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Rita R. Colwell Cholera Outbreaks and Ocean Climate W HAT I SHALL DO IN TH IS BRIEF PAPER, RATHER TH A N JUM P INTO THE ring w ith gloves to join th e debate on science and policy, is p u t a hum an face on one of the m ost serious issues we are discussing: the com plexity of clim ate change.' We need to understand very clearly that w hen one discusses, for example, clim ate and infectious disease, the problem is com plicated and the interactions involved are both m ultidisciplinary and interdisciplinary. The hum an perspective m ust be included if we are to com prehend fully the global effects of climate change. It would be useful to start not by belaboring points of conten­ tion but by indicating w here there is agreem ent. Everyone agrees that global w arm ing is occurring. Over the past few years, the highest average tem peratures in history have been recorded. No one argues that. The argum ent, of course, is w hether we are undergoing a natural cycle or anthropogenic-induced change. But, let us look at the fact th at the ocean surface annual tem peratures have increased. W arren W ashington speaks eloquently of his research at the National Center for A tm ospheric Research (NCAR) on th e dram atic changes such tem perature increases will invoke on sea surface levels (Washington, in press). My focus is on one aspect of global warming: hum an health and the w eather-related effects of clim ate change on infectious disease. The United States surgeon general’s report in 1950 declared the war social research Vol 73 : No 3 : Fall 2006 753 on infectious disease over because of the discoveries of m any power­ ful antibiotics. It was a prem ature declaration; infectious diseases are a moving target and rem ain very serious threats to the hum an race. Globally, acute respiratory infections, including pneum onia and influ­ enza (avian influenza is a loom ing threat), are the num ber one killer. However, for children under the age of five, diarrheal disease remains a m ajor killer, especially in developing countries. Cholera, a diarrheal disease, has been w ith us for a very long tim e, even being m entioned in ancient Sanskrit w ritings. A m edical textbook published in 1875 reported cholera to be a global pandem ic, consistently appearing in India, Bangladesh, Latin Am erica, and Africa. Today, cholera rem ains a serious problem . U ntil the nine­ teen th century, cholera was generally confined to the Indian subcon­ tinent, but it th en began to appear in Europe and the Americas as well. Since 1817, W estern m edical history describes seven global pandem ics o f cholera th a t have spread illness and death around the world. The second of these seven pandem ics reached the United States in 1832, traveling from New York to Philadelphia in a couple of weeks, and th en cases appeared along the A tlantic coast all the way to the Gulf of Mexico. In fact, W ashington, D.C. and New York, u n til 1900, saw frequent epidem ics of fevers, including typhoid, m alaria, and cholera. Cholera arose in epidem ic form in London in 1849, at a tim e w hen the germ theory of disease was being debated. John Snow, in that year, carried out the first published epidemiological study, charting cases of cholera in London. He concluded that the cholera cases clus­ tered around a well in central London w hen cholera was at its peak during the sum m er m onths. The epidemic abated in the September of 1849 but, as I will explain, the decline had to do w ith natural factors rather than the purported removal of the handle from the pum p by John Snow. In 1977, my cow orkers and I reported th at Vibrio cholerae, the causative agent of cholera, could be cultured from Chesapeake Bay 754 social research w ater samples. It was the first report of the isolation of the chol­ era vibrio from noncholera-endem ic geographical...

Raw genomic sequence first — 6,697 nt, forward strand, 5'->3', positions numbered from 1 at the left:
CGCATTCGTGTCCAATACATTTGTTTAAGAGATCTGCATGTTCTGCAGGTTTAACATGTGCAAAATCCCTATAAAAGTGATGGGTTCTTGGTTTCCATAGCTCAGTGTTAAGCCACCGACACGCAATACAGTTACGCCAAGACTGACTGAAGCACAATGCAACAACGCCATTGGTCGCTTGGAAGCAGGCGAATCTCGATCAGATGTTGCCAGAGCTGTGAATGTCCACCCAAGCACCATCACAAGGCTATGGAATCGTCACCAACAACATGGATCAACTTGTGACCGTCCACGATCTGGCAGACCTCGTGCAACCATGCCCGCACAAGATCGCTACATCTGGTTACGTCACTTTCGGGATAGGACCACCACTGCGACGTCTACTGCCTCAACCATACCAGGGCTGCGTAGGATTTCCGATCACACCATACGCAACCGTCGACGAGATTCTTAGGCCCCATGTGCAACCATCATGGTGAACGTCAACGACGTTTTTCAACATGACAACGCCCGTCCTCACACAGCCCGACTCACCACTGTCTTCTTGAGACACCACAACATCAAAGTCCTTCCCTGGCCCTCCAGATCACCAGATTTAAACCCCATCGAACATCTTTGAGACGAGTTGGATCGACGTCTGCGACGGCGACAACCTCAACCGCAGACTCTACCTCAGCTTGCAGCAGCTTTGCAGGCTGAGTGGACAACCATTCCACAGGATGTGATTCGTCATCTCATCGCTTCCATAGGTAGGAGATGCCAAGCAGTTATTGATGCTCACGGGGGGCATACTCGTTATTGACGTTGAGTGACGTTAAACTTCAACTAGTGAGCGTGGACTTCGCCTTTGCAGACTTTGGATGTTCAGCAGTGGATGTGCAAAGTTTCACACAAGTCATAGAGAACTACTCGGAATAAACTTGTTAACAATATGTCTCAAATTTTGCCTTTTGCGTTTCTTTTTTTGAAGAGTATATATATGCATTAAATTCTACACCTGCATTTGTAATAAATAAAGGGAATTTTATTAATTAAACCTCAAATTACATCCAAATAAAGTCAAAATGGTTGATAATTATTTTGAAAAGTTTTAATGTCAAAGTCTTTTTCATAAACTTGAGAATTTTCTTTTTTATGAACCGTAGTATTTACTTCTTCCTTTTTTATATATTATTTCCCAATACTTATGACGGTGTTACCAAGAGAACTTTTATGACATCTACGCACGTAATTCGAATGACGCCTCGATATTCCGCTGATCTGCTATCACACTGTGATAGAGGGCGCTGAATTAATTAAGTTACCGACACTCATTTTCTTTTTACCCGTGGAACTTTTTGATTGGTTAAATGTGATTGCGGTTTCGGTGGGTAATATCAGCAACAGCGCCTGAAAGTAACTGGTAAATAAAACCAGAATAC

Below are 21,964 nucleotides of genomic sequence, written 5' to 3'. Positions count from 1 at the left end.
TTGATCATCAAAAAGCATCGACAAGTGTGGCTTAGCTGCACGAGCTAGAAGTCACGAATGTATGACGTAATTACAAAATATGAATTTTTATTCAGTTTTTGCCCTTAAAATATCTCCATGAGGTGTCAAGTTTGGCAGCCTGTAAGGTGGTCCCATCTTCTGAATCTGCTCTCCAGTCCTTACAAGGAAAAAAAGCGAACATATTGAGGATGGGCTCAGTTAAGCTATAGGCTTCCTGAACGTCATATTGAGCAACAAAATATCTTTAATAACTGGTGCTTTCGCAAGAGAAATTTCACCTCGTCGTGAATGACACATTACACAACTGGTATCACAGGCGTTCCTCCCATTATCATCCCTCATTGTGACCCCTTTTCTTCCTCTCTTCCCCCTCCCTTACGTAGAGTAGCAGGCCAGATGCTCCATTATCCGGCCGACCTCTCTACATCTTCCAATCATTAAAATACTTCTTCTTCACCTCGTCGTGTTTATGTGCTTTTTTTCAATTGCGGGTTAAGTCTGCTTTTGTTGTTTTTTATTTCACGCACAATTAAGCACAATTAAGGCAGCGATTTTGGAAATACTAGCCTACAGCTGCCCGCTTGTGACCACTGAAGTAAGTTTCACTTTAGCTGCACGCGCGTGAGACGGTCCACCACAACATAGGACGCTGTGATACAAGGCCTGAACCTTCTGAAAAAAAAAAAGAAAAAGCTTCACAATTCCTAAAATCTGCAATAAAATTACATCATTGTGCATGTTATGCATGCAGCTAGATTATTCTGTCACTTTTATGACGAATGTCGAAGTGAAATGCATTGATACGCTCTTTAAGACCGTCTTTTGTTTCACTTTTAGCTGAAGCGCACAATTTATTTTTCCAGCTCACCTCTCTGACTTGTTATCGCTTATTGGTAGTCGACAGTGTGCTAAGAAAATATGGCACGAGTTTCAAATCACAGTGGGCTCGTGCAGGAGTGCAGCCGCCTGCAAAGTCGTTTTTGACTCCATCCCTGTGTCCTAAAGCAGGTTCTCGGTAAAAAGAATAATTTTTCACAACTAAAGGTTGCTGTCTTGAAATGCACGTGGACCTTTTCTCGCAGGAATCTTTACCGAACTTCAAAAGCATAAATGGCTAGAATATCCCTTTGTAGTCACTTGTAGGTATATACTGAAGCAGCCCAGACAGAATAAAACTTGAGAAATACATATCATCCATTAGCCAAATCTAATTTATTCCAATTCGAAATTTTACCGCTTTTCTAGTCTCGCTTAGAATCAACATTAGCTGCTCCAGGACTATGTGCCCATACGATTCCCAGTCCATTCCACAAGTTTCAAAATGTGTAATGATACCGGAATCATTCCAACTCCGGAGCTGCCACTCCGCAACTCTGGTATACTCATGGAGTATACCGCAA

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Additional Information

ISSN
1944-768X
Print ISSN
0037-783X
Pages
pp. 753-760
Launched on MUSE
2014-04-30
Open Access
No
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